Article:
There it was, virtual gold: a video of a firefighter resuscitating a kitten trapped in a smoky home.
Neetzan Zimmerman, then an editor at Gawker, a news and gossip site, knew it was destined for viral magic. But before he could publish a post about it, his editor made a request. Mr. Zimmerman was to include the epilogue omitted by most every other outlet: The kitten died of smoke inhalation soon after being saved.
For telling the whole story, Mr. Zimmerman paid a price.
“That video did tremendously well for practically everyone who posted it,” he recalled, “except Gawker.”
Continue reading the main storyFireman resuscitates kitten. Video by GoPro
Why should one sad detail mean the difference between an online megahit and a dud? What makes content go viral?
Social sharing is powerful enough to topple dictatorships and profitable enough to merit multibillion-dollar investments. But scientists are only beginning to explore the psychological motivations that turn a link into “click bait” and propel a piece of content to Internet fame.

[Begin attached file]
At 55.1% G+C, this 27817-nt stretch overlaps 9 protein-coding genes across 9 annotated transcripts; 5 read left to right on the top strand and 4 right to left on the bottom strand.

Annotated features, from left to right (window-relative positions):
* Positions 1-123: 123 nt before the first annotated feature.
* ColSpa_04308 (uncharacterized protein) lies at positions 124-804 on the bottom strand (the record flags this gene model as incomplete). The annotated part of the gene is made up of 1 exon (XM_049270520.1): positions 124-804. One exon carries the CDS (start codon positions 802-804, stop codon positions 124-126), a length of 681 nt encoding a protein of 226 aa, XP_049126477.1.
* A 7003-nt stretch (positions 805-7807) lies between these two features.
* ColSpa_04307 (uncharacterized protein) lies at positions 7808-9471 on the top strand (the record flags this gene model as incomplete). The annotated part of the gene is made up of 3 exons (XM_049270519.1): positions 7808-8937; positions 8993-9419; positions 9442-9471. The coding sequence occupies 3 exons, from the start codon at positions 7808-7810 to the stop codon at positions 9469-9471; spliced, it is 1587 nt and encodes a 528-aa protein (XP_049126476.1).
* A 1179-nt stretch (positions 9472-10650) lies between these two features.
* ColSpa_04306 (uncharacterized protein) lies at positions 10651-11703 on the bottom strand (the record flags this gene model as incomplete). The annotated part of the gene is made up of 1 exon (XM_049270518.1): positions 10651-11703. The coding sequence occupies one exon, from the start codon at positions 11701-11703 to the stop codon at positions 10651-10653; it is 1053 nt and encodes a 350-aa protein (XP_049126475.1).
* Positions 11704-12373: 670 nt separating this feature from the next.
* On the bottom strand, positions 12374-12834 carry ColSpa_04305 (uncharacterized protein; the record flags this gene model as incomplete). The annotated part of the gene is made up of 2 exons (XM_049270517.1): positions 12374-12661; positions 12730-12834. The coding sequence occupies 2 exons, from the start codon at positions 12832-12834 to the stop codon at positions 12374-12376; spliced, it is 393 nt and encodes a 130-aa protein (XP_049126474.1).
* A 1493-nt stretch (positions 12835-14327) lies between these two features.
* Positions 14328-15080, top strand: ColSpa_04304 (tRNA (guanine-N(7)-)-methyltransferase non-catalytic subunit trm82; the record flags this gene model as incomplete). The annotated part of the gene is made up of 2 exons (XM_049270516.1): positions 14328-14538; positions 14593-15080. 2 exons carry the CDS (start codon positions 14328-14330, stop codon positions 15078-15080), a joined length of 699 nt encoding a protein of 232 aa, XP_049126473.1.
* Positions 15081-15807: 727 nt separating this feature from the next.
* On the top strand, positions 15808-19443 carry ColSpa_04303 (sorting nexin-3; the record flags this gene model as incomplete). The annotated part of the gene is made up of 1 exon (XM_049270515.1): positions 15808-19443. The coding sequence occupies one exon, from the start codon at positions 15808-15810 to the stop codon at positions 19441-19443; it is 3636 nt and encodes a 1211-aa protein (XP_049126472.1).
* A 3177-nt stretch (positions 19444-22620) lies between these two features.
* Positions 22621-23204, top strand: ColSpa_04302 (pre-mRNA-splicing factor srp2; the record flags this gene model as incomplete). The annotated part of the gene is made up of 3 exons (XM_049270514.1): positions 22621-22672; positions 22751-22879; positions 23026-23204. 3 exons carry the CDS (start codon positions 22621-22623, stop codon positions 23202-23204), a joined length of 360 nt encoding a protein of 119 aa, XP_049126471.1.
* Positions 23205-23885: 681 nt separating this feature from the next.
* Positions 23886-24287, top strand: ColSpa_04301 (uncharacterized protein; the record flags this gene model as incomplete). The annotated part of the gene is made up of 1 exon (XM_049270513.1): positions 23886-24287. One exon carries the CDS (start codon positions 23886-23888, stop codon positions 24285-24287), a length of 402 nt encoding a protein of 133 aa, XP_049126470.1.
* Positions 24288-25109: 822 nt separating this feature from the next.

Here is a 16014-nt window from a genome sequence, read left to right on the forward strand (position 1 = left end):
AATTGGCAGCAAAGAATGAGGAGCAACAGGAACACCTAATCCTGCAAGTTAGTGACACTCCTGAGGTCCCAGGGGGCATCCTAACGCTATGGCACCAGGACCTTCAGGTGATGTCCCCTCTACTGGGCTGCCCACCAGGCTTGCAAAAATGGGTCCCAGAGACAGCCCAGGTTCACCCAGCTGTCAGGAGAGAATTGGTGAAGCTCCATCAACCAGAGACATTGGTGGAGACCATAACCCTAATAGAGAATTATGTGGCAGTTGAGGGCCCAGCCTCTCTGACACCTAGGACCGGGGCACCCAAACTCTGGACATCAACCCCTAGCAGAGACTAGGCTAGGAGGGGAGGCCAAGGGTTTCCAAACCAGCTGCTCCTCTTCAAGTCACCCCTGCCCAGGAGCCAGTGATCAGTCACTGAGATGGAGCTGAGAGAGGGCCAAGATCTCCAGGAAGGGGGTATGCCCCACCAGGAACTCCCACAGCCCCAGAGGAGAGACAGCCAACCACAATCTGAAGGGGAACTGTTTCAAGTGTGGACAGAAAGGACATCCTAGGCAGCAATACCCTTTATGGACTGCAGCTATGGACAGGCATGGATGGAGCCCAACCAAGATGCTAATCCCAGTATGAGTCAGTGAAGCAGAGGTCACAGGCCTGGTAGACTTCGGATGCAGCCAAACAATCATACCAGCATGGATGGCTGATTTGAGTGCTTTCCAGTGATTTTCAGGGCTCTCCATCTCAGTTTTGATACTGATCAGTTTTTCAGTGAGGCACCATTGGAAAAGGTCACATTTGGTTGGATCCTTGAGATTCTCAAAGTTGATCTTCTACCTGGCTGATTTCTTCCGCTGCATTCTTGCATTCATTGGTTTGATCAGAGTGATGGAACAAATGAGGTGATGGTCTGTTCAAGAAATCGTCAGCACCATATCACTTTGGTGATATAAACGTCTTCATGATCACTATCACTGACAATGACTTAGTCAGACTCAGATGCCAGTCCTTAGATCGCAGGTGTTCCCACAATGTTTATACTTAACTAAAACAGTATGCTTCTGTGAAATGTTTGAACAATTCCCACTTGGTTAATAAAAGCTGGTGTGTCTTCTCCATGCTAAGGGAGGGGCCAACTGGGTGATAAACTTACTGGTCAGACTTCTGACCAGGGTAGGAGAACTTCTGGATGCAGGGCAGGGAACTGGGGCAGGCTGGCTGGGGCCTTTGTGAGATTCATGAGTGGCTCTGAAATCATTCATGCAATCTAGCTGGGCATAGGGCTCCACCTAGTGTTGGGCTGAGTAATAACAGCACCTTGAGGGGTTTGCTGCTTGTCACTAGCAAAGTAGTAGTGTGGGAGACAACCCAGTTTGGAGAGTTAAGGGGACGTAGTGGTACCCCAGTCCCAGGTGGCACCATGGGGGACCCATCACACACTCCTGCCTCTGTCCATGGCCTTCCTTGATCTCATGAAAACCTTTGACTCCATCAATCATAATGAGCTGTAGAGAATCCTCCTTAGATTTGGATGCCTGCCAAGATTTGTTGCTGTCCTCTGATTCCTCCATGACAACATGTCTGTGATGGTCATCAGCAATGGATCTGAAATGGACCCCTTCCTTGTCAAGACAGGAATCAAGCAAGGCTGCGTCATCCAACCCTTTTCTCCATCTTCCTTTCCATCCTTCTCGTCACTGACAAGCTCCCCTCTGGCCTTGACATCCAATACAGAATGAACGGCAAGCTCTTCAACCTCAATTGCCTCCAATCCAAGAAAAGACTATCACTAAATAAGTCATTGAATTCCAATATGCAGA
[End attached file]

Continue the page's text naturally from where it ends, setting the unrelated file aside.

Their research may have significant implications for the media and advertising businesses, whose profits hinge on winning the cutthroat race for the attention of Internet users worldwide. Already, some notions of the ingredients in this modern alchemy are beginning to emerge.
If you want to melt the Internet, best to traffic in emotion, researchers have found. The emotional response can be happy or sad, but the more intense it is, the more likely the story is to be passed along.
In a study led by Rosanna Guadagno, a social psychologist at the University of Texas at Dallas, 256 participants much preferred to forward a funny video than one of a man treating his own spider bite. But they were likely to share any video that evoked an intense emotional response, Dr. Guadagno found.